The holidays always seem to inspire extreme amounts of giving. Social media is flooded with stories of generosity and benevolence, opportunities to donate are everywhere, and every other building you enter is hosting a canned food drive.
As a child who grew up in extreme poverty, this season of giving always looked different to me.
I was the recipient, the angel on the tree, the kid who took the cans home from school instead of bringing them.
I remember every single time my youth group showed up at my door to give us a frozen turkey and a box of canned goods, and no matter how embarrassing it was, I was excited for the food. My single mother and I lived on food stamps all year long, which meant that our menu wasn’t exactly varied or exciting—string cheese was a delicacy.
As soon as my friends left to take a turkey to the next poor family, I dove into that box with a hunger that had little to do with my stomach. I sifted through the goods with excitement—would there be Rice-A-Roni this time? Maybe some macaroni? Dare I even hope for a can of—gasp—Spaghetti-Os?
What I usually found, what was mostly given to us as an act of charity, were expired cans of pie filling, dented cans of vegetable medleys, and cans with no labels. Seriously. No labels.
We tried to make the most of these items, even implementing “Surprise Side Friday” where you open a can with no label and surprise! that’s your meal. Pie filling didn’t do us much good without pie crusts or the expensive baking staples needed to make a pie from scratch, and with my single mom always working there really wasn’t time to make one. Dented cans got used first, in case they were at risk of going bad quicker. But the hardest items to deal with were the expired cans and the fruit cocktails with dust all over the top. These were proof that we weren’t being given to, we were being used as a landfill.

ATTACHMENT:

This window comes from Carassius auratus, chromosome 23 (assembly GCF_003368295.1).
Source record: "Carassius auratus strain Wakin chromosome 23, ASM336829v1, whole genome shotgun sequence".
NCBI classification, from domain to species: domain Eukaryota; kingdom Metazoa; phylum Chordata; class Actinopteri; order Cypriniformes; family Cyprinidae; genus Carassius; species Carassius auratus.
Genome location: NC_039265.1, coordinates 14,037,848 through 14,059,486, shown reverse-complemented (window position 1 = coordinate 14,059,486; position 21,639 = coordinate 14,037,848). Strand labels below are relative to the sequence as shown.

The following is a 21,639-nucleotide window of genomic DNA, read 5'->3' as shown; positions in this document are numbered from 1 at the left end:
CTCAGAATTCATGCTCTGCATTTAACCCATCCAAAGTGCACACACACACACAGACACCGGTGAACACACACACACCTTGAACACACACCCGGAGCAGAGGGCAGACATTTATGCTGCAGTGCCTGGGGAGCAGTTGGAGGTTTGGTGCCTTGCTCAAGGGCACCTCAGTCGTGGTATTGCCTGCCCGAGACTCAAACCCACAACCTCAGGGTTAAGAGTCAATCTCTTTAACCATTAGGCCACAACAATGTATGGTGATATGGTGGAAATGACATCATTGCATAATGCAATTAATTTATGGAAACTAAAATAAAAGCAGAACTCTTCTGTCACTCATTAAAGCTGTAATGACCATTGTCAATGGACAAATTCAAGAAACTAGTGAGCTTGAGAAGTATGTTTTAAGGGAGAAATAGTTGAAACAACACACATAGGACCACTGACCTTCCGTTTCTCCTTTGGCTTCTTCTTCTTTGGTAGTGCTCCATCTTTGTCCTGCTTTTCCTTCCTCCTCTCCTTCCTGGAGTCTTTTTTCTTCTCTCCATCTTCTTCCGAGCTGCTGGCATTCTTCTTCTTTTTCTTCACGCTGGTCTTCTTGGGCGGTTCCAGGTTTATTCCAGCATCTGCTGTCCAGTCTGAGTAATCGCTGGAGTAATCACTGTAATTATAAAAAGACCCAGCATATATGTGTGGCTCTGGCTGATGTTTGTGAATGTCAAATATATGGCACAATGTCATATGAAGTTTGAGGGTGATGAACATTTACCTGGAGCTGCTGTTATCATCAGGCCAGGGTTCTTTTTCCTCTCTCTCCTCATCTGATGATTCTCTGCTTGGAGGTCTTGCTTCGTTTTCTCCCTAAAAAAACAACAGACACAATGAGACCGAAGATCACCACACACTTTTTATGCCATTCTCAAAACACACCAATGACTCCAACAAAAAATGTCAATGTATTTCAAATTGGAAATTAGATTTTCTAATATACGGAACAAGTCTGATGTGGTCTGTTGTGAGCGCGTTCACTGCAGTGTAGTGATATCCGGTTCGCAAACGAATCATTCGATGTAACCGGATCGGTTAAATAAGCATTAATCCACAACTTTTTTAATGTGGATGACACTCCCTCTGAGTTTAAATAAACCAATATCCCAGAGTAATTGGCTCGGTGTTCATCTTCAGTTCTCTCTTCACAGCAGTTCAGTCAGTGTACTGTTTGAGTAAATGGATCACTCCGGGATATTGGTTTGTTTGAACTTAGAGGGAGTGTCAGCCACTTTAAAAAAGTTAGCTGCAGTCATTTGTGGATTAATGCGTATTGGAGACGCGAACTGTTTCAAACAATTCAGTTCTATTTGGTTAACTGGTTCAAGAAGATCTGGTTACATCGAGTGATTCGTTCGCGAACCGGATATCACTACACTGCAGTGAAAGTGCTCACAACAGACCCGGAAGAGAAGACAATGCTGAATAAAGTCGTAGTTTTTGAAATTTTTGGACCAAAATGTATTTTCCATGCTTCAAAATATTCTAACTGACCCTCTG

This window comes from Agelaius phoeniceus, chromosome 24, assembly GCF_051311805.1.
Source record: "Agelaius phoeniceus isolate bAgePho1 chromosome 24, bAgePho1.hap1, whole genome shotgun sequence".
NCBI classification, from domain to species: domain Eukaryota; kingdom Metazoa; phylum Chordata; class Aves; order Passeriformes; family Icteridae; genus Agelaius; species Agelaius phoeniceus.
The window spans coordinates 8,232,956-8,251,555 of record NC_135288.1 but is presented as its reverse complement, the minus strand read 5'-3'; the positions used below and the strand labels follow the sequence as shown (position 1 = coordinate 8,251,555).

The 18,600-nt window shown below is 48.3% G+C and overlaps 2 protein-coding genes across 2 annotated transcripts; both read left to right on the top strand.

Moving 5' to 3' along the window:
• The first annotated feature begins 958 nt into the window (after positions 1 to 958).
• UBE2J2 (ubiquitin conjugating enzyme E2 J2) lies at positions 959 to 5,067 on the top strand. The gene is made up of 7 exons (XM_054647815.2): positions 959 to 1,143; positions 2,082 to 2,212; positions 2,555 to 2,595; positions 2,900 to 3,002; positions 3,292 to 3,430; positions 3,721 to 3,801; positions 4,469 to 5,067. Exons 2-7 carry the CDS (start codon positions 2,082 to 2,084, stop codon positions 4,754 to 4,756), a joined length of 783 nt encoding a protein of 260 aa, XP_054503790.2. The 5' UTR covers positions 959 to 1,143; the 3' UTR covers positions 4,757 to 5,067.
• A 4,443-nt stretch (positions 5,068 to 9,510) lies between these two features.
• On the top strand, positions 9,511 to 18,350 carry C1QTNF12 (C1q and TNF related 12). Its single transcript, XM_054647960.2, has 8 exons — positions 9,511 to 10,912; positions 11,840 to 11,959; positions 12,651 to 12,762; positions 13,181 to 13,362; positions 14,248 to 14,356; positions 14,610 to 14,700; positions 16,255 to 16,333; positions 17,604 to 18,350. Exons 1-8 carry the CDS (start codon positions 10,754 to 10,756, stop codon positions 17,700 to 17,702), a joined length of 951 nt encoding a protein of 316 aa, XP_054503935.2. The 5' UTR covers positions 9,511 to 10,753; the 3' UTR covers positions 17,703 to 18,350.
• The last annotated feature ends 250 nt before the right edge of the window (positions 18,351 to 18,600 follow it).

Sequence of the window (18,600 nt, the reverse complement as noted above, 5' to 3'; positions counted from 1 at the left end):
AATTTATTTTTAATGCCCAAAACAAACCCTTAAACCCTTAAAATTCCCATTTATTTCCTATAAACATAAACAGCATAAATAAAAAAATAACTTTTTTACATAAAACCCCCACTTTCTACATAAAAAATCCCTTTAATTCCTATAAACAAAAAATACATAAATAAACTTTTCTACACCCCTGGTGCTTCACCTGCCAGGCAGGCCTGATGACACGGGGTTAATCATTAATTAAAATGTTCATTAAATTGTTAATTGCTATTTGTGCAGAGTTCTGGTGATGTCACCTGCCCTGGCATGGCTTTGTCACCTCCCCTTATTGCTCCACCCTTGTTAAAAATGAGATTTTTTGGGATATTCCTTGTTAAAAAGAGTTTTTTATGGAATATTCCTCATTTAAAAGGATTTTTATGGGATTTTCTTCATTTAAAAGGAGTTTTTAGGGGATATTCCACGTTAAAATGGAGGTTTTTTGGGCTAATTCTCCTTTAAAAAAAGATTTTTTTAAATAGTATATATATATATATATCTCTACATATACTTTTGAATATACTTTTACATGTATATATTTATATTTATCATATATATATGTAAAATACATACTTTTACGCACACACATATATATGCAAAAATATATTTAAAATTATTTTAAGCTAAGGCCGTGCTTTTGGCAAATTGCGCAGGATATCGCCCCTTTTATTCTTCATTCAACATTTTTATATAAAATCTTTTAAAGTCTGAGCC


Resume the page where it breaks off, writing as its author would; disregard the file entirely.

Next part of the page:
This wasn’t charity, this was a clean-out.
Over the years I’ve heard people say someone should be grateful for what they’re given from canned food drives, that people struggling so much financially shouldn’t be so picky, that at least the green beans were something more than what they had. And there’s some truth to that. But poverty is not an excuse to feed someone food you didn’t want or food that’s expired. Poverty does not mean families are worth less. Giving to the poor does not mean you get to treat them poorly.
Actual food banks are not allowed to distribute expired or label-less cans, and the amount of food they throw out because it was donated long after the “best by” date is staggering. Keep that in mind when you’re clearing out your pantry in preparation for helping the needy this holiday season. If you didn’t eat it in time, nobody will. That “donation” is just taking a detour to the dump.
Instead, when your daughter’s class is having a canned food competition or there’s a box at your bank filling up with nonperishable items for local families in need, invest in items that can really be useful. Vegetable medleys are cheap and easy to stock up on when you’re trying to bring more cans than the next class, but for a family in need something like chili might pack more protein punch. A jar of peanut butter can feed a family for days. Microwavable meals like mac and cheese cups or —gasp—Spaghetti-Os are perfect for children to make for themselves while their parents are at work. Flavored rice, skillet meals, applesauce . . . think beyond a single holiday meal and consider what you would want someone to hand you in a box if you were hungry.
Sure, these items cost a little more than cans of pie filling. Sure, it’s an expensive time of year and it’s easier to participate in the giving if you just grab some stuff from your own pantry. Sure, people in need are hungry . . . but that doesn’t make them dumpsters. If your motivation is to give and help, then donate items that can really be used, not that make a taller stack of cans. The 4-pack of tuna will cost more and look smaller than 10 cans of green beans, but it will be a very welcomed treat, will be much more diverse, and will offer way more protein than salt.
You’re not trying to fill boxes, you’re trying to fill bellies.
The saying goes that beggars can’t be choosers, but poor people aren’t begging for your expired cans; you’re offering them. Don’t give tasteless stuff this holiday season. Don’t give cheap stuff. Don’t give old stuff, damaged stuff, dusty stuff, discarded stuff. Don’t give to win a contest. Give to help. Give to make a difference. Give to feed a family for more than a day, to bring some relief to a single parent, to bring some ease to an elderly person living alone. Give to feed more, not to see more. And don’t give anything that would require anyone to give up their dignity in order to eat it.